2. Arizona is already 48th in the nation for teacher pay, among the worst for teacher:student ratio, and we have a massive teacher shortage. SO…the solution, obviously, is to just hire uncredentialed people to teach our kids! Great idea, guys! Along with the massive handover of taxpayer funds to private schools last month (thanks AZ Republicans!) it looks like we’re going to win that race to the bottom soon… are we sick of winning yet? I know I am. Oh, and that last sentence, about forgiving teachers’ student loans? Ed Secretary DeVos is doing away with those, right? http://www.npr.org/sections/ed/2017/04/05/522575533/teachers-lawyers-and-others-worry-about-the-fate-of-student-debt-forgiveness So that’s not likely to happen.

  3. The fact the article makes no mention of what the changes actually are says a lot about the author. It would seem that an article about the law signed would have some information about the signing of the law. The biggest difference the change is that highly qualified professionals who do no have teaching degrees can get fast tracked to certification. The only reason anyone should see this as a downside is to protect the teaching degree rather than actual education. There are people with far greater education, particularly in secondary education, than teachers that currently are not allowed to teach precisely because they actually pursued those fields rather than spend the time in the classroom. It would seem incredibly beneficial to get some of these folks in the classroom.
    But instead, we hide the truth from the public so we can manipulate them into reaction without knowledge. It’s like we’re afraid of the truth.

  4. @Rick

    Your argument is predicated on the assumption that content knowledge is a far greater component of teacher quality than it actually is. Content knowledge is, of course important but contributes much less to student achievement outcomes than pedagogical content knowledge and teaching experience (Darling-Hammond, 2000), even at the high school level. The effect becomes more pronounced as you move down the grade ladder. You wouldn’t want a historian with no teaching experience to teach your history course just as you wouldn’t want a biologist with expertise in human anatomy but with no surgical experience to perform your bypass surgery.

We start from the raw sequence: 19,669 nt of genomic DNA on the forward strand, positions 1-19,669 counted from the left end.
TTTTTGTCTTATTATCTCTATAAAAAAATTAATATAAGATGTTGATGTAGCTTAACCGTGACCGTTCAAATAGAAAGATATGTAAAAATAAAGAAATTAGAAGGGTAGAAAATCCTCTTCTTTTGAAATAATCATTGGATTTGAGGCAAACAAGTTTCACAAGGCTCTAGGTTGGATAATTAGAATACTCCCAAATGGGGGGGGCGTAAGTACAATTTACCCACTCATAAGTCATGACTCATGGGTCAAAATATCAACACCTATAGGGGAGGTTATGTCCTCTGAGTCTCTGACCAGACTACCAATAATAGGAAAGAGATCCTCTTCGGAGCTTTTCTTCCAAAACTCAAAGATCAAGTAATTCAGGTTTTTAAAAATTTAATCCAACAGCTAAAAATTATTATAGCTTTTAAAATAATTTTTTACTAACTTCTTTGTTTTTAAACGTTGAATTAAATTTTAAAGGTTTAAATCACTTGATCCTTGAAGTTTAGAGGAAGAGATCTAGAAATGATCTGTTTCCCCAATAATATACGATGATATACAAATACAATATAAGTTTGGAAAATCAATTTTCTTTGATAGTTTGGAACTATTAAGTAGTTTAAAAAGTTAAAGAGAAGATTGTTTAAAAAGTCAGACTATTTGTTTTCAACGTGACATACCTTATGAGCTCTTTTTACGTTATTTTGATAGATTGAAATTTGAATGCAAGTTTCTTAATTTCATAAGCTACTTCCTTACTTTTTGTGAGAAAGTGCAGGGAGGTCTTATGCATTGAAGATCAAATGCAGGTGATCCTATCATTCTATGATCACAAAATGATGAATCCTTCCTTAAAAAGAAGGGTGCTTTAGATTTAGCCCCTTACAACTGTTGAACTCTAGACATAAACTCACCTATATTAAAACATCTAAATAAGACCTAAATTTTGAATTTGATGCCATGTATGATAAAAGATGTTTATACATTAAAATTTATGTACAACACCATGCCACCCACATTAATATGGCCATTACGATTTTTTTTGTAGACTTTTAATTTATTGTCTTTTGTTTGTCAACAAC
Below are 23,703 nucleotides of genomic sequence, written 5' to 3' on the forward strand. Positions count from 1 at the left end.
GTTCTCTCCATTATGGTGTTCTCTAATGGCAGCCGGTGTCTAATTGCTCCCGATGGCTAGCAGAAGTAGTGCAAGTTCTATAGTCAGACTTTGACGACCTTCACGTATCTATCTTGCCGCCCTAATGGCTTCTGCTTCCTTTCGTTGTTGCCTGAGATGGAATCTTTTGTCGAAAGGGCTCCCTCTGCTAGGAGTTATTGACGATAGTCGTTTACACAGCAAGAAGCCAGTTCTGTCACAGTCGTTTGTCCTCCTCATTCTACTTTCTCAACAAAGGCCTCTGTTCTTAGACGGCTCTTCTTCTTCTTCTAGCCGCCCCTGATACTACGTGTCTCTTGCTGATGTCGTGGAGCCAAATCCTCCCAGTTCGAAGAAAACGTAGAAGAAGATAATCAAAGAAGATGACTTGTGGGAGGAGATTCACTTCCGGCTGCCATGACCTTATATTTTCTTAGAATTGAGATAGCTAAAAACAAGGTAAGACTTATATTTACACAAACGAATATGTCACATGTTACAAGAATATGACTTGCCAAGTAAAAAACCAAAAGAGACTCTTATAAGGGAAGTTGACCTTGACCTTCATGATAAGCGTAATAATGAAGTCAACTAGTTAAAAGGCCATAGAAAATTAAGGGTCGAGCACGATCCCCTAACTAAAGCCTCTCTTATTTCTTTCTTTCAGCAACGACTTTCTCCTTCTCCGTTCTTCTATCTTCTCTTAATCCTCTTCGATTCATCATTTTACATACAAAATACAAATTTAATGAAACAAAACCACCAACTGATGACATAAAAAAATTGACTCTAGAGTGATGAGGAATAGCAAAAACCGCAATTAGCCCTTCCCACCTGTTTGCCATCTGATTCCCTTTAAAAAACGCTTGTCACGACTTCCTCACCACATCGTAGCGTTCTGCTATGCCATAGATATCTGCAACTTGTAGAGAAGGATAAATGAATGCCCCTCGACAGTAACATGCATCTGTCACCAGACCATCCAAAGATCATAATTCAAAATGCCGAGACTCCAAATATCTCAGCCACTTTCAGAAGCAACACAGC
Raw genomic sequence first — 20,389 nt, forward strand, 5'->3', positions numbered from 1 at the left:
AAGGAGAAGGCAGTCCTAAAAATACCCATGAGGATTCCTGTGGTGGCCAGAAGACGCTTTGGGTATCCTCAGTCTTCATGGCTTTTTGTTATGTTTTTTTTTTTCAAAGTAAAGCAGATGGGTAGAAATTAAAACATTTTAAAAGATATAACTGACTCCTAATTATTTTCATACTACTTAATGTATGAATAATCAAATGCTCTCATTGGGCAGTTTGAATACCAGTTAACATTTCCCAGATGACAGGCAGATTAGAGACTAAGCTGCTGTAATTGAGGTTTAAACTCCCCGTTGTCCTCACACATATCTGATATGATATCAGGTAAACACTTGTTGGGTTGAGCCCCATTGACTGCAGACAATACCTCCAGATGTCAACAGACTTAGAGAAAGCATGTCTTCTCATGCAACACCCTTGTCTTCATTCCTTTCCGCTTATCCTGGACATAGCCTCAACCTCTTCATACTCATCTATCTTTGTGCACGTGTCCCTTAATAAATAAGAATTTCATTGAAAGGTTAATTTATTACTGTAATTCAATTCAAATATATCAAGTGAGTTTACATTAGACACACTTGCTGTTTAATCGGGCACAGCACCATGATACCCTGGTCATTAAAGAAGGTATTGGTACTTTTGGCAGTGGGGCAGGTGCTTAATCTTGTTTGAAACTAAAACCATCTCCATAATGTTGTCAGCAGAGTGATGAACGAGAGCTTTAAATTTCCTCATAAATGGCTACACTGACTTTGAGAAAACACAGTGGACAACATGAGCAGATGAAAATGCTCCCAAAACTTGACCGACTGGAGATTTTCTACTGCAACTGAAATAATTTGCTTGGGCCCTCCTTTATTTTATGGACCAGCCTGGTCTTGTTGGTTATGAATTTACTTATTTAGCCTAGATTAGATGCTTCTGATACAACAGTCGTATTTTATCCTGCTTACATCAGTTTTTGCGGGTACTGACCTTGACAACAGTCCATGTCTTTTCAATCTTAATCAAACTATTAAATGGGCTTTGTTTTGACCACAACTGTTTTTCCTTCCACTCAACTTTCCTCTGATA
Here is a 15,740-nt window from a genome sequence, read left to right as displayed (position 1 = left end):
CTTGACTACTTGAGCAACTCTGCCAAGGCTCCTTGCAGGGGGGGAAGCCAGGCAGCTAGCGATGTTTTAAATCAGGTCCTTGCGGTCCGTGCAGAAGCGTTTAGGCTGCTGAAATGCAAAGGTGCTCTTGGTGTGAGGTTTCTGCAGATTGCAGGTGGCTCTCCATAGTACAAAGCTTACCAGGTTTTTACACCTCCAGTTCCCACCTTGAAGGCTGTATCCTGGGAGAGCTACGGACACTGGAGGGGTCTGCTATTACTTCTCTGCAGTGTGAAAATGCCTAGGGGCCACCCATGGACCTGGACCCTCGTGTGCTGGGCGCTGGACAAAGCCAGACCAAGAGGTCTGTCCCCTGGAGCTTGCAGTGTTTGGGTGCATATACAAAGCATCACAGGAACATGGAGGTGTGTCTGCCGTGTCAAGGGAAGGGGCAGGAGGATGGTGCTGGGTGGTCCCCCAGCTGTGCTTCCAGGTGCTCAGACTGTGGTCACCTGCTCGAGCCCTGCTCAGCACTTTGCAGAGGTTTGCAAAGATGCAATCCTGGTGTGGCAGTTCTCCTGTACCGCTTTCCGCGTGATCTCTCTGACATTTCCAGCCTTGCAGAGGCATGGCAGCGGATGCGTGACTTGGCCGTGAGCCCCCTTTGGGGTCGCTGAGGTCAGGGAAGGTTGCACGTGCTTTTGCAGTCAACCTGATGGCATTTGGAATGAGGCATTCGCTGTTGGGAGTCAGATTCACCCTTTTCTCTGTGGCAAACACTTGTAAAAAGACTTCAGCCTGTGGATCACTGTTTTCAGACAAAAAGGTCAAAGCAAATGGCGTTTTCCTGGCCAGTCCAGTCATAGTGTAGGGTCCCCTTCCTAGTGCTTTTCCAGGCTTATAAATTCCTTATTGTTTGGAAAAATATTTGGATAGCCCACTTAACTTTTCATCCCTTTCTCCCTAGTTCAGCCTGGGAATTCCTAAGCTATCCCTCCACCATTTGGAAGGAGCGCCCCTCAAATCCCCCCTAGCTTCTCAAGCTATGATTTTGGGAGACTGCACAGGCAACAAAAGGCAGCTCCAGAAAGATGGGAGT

5. It is a step in the right direction, given the right control with qualified hiring processes to ensure that professionals with top-notch teaching skill get into the classrooms. I am a retired attorney with 10+ years of teaching experience, including serving as English Program Director for an elite private academy for nearly 8 years. My New Jersey Certificate of Eligibility is given zero consideration for any form of reciprocity here in Arizona, putting me at square-one as an unqualified applicant despite my proven record of dedication and progress with students of a wide range of abilities and aptitudes. I am excited to see that the state is at least attempting to consider what’s best here.

  6. My concern is what makes Ducey think people in various fields would give up their salary for lower pay? Also is he looking to fill the position with retirees to add to thir retirement salary? lastly please explain to me.. He changed the requirements so now who will be responsible for training the new hires who don’t have experience? Is that going to be the job of fellow teachers? Does he really think that is fair? please explain to me how he justifies paying the teacher with no teacher training and a teacher who just spent 4 months in teacher training and student teaching the same salary? Hmm I think he will win the first to place last in education award and the first place in AZ with highest rate of teachers leaving the profession!!

    I think we should give all the legislators a .4% of 1 % raise over the next four years and share the wealth .. Maybe we can all go on a cruise together!!!!

  7. My teacher certification expired 4 years ago. I went through ASU to get certified and spent $30,000. I taught in AZ for three years and have been teaching abroad for the last 10 years, However, my teaching abroad is not recognized, although it was public school and university levels.

    I’m not a job hopper. I have only been with two different employers in 10 years.

    I’m being told that I have to start from square one, as if I never had any teacher training or teaching experience. This is a travesty. No wonder AZ has a teacher shortage.

    I could understand working under a probationary program that would allow a year to get any new requirements done, but not starting all over again?

    I have maintained my teaching skills by actively teaching full-time, attending educational seminars, workshops, getting other certifications and being a member of a professional teachers association, all while teaching abroad.

    Yet, none of that matters in trying to reinstate my certification.